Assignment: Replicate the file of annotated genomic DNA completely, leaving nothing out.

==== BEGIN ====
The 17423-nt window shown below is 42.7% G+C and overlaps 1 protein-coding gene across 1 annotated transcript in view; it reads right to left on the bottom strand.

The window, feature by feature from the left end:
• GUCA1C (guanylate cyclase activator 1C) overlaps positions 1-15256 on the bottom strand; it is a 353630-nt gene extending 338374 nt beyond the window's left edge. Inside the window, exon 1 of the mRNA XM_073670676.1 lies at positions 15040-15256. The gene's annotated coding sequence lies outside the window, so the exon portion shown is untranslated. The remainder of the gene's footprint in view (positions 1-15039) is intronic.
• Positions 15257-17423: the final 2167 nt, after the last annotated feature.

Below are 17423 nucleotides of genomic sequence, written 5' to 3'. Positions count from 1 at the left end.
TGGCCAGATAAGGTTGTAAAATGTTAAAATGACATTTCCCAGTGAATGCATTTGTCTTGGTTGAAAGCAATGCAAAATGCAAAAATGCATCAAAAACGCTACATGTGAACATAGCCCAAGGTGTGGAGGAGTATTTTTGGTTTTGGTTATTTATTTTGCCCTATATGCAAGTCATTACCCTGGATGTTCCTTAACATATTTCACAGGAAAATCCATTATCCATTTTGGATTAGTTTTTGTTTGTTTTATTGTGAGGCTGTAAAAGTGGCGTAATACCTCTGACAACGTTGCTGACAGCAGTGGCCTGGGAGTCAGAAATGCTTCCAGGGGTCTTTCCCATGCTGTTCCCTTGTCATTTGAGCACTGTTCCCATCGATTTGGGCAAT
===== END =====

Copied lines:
The 17423-nt window shown below is 42.7% G+C and overlaps 1 protein-coding gene across 1 annotated transcript in view; it reads right to left on the bottom strand.

The window, feature by feature from the left end:
• GUCA1C (guanylate cyclase activator 1C) overlaps positions 1-15256 on the bottom strand; it is a 353630-nt gene extending 338374 nt beyond the window's left edge. Inside the window, exon 1 of the mRNA XM_073670676.1 lies at positions 15040-15256. The gene's annotated coding sequence lies outside the window, so the exon portion shown is untranslated. The remainder of the gene's footprint in view (positions 1-15039) is intronic.
• Positions 15257-17423: the final 2167 nt, after the last annotated feature.

Below are 17423 nucleotides of genomic sequence, written 5' to 3'. Positions count from 1 at the left end.
TGGCCAGATAAGGTTGTAAAATGTTAAAATGACATTTCCCAGTGAATGCATTTGTCTTGGTTGAAAGCAATGCAAAATGCAAAAATGCATCAAAAACGCTACATGTGAACATAGCCCAAGGTGTGGAGGAGTATTTTTGGTTTTGGTTATTTATTTTGCCCTATATGCAAGTCATTACCCTGGATGTTCCTTAACATATTTCACAGGAAAATCCATTATCCATTTTGGATTAGTTTTTGTTTGTTTTATTGTGAGGCTGTAAAAGTGGCGTAATACCTCTGACAACGTTGCTGACAGCAGTGGCCTGGGAGTCAGAAATGCTTCCAGGGGTCTTTCCCATGCTGTTCCCTTGTCATTTGAGCACTGTTCCCATCGATTTGGGCAAT